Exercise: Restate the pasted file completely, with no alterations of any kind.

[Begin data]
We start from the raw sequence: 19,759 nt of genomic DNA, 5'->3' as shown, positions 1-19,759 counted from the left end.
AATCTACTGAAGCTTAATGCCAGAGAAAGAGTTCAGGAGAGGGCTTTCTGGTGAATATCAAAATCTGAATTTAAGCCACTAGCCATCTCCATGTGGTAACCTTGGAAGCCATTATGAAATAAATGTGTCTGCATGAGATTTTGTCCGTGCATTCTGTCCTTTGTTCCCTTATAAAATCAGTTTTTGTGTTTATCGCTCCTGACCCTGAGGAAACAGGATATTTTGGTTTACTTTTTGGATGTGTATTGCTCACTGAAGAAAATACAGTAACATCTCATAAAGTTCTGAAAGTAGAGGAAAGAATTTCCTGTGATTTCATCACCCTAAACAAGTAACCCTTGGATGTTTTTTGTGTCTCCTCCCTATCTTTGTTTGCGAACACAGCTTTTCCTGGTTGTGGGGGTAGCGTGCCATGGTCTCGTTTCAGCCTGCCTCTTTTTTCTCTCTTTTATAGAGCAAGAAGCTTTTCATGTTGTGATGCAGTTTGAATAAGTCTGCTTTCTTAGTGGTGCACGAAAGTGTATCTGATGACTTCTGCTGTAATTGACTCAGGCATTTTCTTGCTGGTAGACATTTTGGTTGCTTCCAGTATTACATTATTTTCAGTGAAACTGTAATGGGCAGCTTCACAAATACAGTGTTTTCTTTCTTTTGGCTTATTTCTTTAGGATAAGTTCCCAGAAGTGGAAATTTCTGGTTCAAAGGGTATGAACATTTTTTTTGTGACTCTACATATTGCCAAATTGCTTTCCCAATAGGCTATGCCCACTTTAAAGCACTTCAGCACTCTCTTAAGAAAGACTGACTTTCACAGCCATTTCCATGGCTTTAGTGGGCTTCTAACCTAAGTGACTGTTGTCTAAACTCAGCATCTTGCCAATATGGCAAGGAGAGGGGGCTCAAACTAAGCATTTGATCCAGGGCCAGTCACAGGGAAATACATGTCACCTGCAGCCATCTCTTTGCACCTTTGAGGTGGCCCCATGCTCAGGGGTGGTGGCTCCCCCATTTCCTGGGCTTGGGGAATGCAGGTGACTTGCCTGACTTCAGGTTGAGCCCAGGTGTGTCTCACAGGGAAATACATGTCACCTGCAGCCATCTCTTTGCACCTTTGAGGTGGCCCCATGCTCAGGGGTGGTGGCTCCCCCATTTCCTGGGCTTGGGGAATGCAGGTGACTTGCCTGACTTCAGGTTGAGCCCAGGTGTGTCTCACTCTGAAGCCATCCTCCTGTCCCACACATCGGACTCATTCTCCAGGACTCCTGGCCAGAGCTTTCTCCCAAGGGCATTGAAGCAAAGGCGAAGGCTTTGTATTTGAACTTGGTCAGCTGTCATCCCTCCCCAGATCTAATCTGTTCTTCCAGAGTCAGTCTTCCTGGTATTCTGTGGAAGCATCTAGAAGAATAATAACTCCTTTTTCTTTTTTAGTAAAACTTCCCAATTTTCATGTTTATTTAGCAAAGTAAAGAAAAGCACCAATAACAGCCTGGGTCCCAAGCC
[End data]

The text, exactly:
We start from the raw sequence: 19,759 nt of genomic DNA, 5'->3' as shown, positions 1-19,759 counted from the left end.
AATCTACTGAAGCTTAATGCCAGAGAAAGAGTTCAGGAGAGGGCTTTCTGGTGAATATCAAAATCTGAATTTAAGCCACTAGCCATCTCCATGTGGTAACCTTGGAAGCCATTATGAAATAAATGTGTCTGCATGAGATTTTGTCCGTGCATTCTGTCCTTTGTTCCCTTATAAAATCAGTTTTTGTGTTTATCGCTCCTGACCCTGAGGAAACAGGATATTTTGGTTTACTTTTTGGATGTGTATTGCTCACTGAAGAAAATACAGTAACATCTCATAAAGTTCTGAAAGTAGAGGAAAGAATTTCCTGTGATTTCATCACCCTAAACAAGTAACCCTTGGATGTTTTTTGTGTCTCCTCCCTATCTTTGTTTGCGAACACAGCTTTTCCTGGTTGTGGGGGTAGCGTGCCATGGTCTCGTTTCAGCCTGCCTCTTTTTTCTCTCTTTTATAGAGCAAGAAGCTTTTCATGTTGTGATGCAGTTTGAATAAGTCTGCTTTCTTAGTGGTGCACGAAAGTGTATCTGATGACTTCTGCTGTAATTGACTCAGGCATTTTCTTGCTGGTAGACATTTTGGTTGCTTCCAGTATTACATTATTTTCAGTGAAACTGTAATGGGCAGCTTCACAAATACAGTGTTTTCTTTCTTTTGGCTTATTTCTTTAGGATAAGTTCCCAGAAGTGGAAATTTCTGGTTCAAAGGGTATGAACATTTTTTTTGTGACTCTACATATTGCCAAATTGCTTTCCCAATAGGCTATGCCCACTTTAAAGCACTTCAGCACTCTCTTAAGAAAGACTGACTTTCACAGCCATTTCCATGGCTTTAGTGGGCTTCTAACCTAAGTGACTGTTGTCTAAACTCAGCATCTTGCCAATATGGCAAGGAGAGGGGGCTCAAACTAAGCATTTGATCCAGGGCCAGTCACAGGGAAATACATGTCACCTGCAGCCATCTCTTTGCACCTTTGAGGTGGCCCCATGCTCAGGGGTGGTGGCTCCCCCATTTCCTGGGCTTGGGGAATGCAGGTGACTTGCCTGACTTCAGGTTGAGCCCAGGTGTGTCTCACAGGGAAATACATGTCACCTGCAGCCATCTCTTTGCACCTTTGAGGTGGCCCCATGCTCAGGGGTGGTGGCTCCCCCATTTCCTGGGCTTGGGGAATGCAGGTGACTTGCCTGACTTCAGGTTGAGCCCAGGTGTGTCTCACTCTGAAGCCATCCTCCTGTCCCACACATCGGACTCATTCTCCAGGACTCCTGGCCAGAGCTTTCTCCCAAGGGCATTGAAGCAAAGGCGAAGGCTTTGTATTTGAACTTGGTCAGCTGTCATCCCTCCCCAGATCTAATCTGTTCTTCCAGAGTCAGTCTTCCTGGTATTCTGTGGAAGCATCTAGAAGAATAATAACTCCTTTTTCTTTTTTAGTAAAACTTCCCAATTTTCATGTTTATTTAGCAAAGTAAAGAAAAGCACCAATAACAGCCTGGGTCCCAAGCC